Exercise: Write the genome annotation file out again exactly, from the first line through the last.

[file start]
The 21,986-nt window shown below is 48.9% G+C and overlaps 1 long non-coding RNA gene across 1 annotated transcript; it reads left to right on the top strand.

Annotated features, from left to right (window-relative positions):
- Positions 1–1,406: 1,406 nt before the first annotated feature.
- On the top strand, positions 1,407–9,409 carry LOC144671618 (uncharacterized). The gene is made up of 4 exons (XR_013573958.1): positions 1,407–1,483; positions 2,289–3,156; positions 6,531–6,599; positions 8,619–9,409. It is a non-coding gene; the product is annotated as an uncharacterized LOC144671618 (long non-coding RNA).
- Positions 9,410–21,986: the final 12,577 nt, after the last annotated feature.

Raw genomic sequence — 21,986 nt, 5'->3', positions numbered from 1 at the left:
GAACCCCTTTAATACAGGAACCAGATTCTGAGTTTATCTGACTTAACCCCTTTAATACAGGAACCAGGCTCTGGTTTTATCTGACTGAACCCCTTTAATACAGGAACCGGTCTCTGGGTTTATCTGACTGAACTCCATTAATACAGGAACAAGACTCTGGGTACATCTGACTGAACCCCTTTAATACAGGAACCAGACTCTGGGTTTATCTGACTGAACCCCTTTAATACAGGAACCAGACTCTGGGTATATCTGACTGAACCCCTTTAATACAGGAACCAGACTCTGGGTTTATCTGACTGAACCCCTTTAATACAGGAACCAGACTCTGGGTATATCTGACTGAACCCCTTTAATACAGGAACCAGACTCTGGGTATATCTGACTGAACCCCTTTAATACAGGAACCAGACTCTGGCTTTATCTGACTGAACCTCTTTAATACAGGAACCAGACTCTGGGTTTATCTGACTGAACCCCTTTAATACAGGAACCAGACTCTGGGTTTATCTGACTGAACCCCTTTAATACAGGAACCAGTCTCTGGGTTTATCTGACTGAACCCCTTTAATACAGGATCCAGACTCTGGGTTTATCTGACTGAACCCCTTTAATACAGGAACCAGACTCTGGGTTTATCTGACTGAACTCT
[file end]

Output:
The 21,986-nt window shown below is 48.9% G+C and overlaps 1 long non-coding RNA gene across 1 annotated transcript; it reads left to right on the top strand.

Annotated features, from left to right (window-relative positions):
- Positions 1–1,406: 1,406 nt before the first annotated feature.
- On the top strand, positions 1,407–9,409 carry LOC144671618 (uncharacterized). The gene is made up of 4 exons (XR_013573958.1): positions 1,407–1,483; positions 2,289–3,156; positions 6,531–6,599; positions 8,619–9,409. It is a non-coding gene; the product is annotated as an uncharacterized LOC144671618 (long non-coding RNA).
- Positions 9,410–21,986: the final 12,577 nt, after the last annotated feature.

Raw genomic sequence — 21,986 nt, 5'->3', positions numbered from 1 at the left:
GAACCCCTTTAATACAGGAACCAGATTCTGAGTTTATCTGACTTAACCCCTTTAATACAGGAACCAGGCTCTGGTTTTATCTGACTGAACCCCTTTAATACAGGAACCGGTCTCTGGGTTTATCTGACTGAACTCCATTAATACAGGAACAAGACTCTGGGTACATCTGACTGAACCCCTTTAATACAGGAACCAGACTCTGGGTTTATCTGACTGAACCCCTTTAATACAGGAACCAGACTCTGGGTATATCTGACTGAACCCCTTTAATACAGGAACCAGACTCTGGGTTTATCTGACTGAACCCCTTTAATACAGGAACCAGACTCTGGGTATATCTGACTGAACCCCTTTAATACAGGAACCAGACTCTGGGTATATCTGACTGAACCCCTTTAATACAGGAACCAGACTCTGGCTTTATCTGACTGAACCTCTTTAATACAGGAACCAGACTCTGGGTTTATCTGACTGAACCCCTTTAATACAGGAACCAGACTCTGGGTTTATCTGACTGAACCCCTTTAATACAGGAACCAGTCTCTGGGTTTATCTGACTGAACCCCTTTAATACAGGATCCAGACTCTGGGTTTATCTGACTGAACCCCTTTAATACAGGAACCAGACTCTGGGTTTATCTGACTGAACTCT